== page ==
When Theo Epstein came from the Boston Red Sox, he was somewhat of a rock star. The boy wonder that turned around the fortunes of the Red Sox, whose struggles were near as lengthy as the Cubs. Epstein pitched “The Plan”. Along with Jed Hoyer and Jason McLeod, the team would build from within, flip talent where possible; and when the time came, sign the players they needed. But it would require great amounts of patience.
Jun 30, 2014; Boston, MA, USA; Chicago Cubs vice president and general manager Jed Hoyer before a game against the Boston Red Sox at Fenway Park. Mandatory Credit: Bob DeChiara-USA TODAY Sports
It was never going to be easy, and Epstein knew that. Almost 200 losses in two years had people wondering what in the world he was doing. Then, he signed Anthony Rizzo an Starlin Castro-who he called the cornerstones of the plan-to big deals, but at fantastic savings. He essentially was banking on their success, and wagering his job, that signing them early at a better rate was worth the gamble. In 2013 both struggled, and immediately the questions arose..Do they know what they’re doing?
The answer has become a resounding yes.
Rizzo and Castro had bounce back, All-Star campaigns. The rookies that have been the talk since his arrival began making their way to the Cubs; and making statements immediately. Javier Baez and Jorge Soler made huge impacts in their first few games. Kyle Hendricks was brilliant, and Arismendy Alcantara gave the team the initial spark from the rookies.And this wasn’t a case of having a few rookies that, if they bust, there’s nothing else behind them. The Cubs are loaded, thanks to savvy deals and great player development.
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In Epstein’s time in Chicago, it’s become typical for the Cubs to take on pitchers, develop them, and flip them for more talent. Low risk/high reward moves. The Cubs have acquired Arodys Viscaino, and Jake Arrieta through such deals. And pitching coach Chris Bosio continues to take the hand he’s dealt and turn in aces consistently.
Epstein was also able to take Matt Garza, who the Cubs gave up considerable talent for, the best they had in all honesty at the time (Chris Archer), and sent him to Texas for a plethora of talent. Mike Olt, Justin Grimm, and CJ Edwards all came to Chicago, helping level what the Cubs had given up for Garza.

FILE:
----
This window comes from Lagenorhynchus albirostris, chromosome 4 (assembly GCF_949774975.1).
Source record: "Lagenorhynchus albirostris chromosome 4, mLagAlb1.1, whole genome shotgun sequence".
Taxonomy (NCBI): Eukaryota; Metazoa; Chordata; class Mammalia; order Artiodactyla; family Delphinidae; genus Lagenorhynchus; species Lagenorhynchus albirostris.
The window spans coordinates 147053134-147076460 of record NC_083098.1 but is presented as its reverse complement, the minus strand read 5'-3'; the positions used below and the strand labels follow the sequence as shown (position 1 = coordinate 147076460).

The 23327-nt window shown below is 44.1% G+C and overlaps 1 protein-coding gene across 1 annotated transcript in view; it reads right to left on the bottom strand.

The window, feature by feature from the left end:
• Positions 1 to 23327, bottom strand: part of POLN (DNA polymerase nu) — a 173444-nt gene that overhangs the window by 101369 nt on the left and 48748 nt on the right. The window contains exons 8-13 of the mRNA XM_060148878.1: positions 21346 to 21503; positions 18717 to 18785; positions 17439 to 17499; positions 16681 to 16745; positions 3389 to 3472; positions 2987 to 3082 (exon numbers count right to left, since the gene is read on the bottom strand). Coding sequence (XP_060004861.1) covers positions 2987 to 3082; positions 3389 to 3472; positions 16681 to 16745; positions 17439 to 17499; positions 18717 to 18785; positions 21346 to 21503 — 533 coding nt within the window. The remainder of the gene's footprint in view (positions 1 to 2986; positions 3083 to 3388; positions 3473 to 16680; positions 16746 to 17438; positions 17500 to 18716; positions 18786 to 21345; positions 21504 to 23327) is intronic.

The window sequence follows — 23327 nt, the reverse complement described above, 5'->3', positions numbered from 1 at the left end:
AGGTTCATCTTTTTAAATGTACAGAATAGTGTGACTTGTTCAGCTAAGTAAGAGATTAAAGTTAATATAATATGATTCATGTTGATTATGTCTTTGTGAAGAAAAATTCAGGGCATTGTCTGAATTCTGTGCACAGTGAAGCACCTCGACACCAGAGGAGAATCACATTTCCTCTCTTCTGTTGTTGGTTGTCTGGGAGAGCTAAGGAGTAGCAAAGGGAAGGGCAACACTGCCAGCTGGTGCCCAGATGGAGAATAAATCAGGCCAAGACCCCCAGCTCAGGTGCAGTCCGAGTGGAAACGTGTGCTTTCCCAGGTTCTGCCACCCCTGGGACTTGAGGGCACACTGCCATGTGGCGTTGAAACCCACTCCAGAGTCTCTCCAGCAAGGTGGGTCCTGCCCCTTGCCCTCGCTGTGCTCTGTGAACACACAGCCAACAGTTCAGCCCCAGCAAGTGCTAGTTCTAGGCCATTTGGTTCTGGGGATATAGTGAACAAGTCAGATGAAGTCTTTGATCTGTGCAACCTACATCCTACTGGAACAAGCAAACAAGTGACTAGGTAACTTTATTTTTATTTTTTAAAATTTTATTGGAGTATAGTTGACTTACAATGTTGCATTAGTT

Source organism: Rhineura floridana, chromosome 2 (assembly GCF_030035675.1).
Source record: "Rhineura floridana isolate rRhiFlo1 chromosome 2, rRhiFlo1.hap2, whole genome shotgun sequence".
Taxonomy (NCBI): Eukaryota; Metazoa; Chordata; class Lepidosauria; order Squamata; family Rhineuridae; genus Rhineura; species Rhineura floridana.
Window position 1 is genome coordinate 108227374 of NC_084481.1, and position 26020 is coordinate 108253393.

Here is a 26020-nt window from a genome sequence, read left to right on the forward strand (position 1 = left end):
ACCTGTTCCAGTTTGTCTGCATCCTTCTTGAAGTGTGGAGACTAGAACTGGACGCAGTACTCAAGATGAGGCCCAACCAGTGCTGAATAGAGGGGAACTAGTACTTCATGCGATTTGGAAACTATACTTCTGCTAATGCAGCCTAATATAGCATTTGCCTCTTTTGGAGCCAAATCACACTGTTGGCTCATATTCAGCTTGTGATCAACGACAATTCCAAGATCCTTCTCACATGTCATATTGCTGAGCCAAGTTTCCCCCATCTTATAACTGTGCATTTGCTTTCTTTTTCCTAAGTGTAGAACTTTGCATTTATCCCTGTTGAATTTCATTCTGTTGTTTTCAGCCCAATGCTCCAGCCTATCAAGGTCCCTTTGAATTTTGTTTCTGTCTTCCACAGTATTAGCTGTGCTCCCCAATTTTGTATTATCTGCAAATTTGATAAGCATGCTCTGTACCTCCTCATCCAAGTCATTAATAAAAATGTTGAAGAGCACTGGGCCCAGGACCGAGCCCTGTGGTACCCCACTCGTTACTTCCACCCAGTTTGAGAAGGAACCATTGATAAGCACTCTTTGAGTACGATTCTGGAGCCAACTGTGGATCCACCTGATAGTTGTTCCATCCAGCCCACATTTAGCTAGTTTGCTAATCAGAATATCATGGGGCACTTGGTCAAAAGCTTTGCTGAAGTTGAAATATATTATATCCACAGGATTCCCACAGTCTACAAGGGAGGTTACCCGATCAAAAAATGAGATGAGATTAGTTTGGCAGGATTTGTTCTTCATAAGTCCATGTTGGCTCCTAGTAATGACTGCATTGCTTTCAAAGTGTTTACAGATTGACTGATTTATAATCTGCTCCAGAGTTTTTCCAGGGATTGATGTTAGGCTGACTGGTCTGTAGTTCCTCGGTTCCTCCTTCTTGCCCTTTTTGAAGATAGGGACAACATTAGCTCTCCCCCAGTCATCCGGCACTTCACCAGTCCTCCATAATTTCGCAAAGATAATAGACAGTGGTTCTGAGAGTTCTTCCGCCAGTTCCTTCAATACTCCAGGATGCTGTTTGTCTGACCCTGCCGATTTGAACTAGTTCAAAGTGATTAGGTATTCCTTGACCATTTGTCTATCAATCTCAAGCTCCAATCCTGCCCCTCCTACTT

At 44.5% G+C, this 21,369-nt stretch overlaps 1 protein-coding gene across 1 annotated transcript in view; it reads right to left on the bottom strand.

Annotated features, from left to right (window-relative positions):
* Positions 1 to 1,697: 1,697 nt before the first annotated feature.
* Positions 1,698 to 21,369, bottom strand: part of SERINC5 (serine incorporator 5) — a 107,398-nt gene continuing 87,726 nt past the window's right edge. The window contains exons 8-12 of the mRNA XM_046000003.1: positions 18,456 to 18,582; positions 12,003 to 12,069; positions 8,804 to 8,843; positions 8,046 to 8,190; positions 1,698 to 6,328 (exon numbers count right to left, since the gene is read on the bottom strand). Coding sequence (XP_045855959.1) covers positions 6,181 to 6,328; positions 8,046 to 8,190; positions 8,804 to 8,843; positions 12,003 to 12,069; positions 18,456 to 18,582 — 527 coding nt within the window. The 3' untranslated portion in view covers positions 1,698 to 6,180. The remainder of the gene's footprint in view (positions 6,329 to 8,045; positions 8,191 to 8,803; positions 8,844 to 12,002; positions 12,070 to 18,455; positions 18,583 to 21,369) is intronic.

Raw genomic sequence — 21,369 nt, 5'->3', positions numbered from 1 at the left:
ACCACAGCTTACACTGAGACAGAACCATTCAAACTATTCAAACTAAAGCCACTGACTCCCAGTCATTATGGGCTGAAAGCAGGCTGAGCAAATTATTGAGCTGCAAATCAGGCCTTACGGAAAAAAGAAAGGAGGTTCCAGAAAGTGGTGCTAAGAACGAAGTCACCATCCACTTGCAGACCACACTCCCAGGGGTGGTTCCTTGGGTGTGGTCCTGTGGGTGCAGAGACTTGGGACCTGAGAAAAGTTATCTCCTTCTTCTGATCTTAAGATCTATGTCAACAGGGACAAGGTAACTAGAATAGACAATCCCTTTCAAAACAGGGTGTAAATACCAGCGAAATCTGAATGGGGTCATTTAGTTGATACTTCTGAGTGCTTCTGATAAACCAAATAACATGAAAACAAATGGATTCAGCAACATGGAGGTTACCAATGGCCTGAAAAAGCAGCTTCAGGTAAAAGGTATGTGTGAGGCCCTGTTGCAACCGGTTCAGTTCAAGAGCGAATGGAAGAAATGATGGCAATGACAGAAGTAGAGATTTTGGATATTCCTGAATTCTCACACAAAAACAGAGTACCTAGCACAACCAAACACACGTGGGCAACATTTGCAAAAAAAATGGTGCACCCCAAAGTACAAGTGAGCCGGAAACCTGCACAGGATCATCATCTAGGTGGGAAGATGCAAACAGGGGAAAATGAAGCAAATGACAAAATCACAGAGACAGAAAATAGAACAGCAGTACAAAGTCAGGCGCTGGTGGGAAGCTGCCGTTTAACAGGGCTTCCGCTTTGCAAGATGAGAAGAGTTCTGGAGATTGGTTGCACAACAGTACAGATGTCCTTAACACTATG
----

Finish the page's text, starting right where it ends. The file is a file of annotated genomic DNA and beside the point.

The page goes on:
The Ryan Dempster trade brought Kyle Hendricks. Jeff Samardzija and Jason Hammel were dealt to the A’s, bringing Billy McKinney, and the highly touted Russell. He keeps making deals for young players, under team control for several years, and avoiding simply spending big money to get the players to come into Chicago.
It hasn’t been a completely smooth operation. The bloated four-year deal given to Edwin Jackson has hurt the Cubs. Jackson has come close to losing 20 games in back-to-back seasons. Epstein has put Jackson on notice that thing’s have to change, or he’ll be gone.
Jose Veras was signed in the off-season to be the Cubs closer. That quickly soured as Veras couldn’t get ANYBODY out. He was injured, went to the DL for a stint, and was then DFA’d as the team needed to simply realize the mistake, and fix it as best as possible.
In Boston, Epstein built a winner through the draft initially. But when you’re competing with the New York Yankees, who seem to have a limitless account, you catch yourself doing things to “keep up with the Joneses”. some bad contracts left the red Sox in a tough spot, but nothing like Hendry left for Theo in Chicago.
So far it seems Theo has learned his lesson from his time in Boston. A few hiccups, but he’s stayed the course he discussed upon his arrival. The Cubs are very close, if Theo and Co. can add the last few pieces-mainly pitching and veteran leadership-they could contend for the division soon, and on a yearly basis.
Epstein will eventually open the checkbook. But only when the timing is right, and only for the right pieces.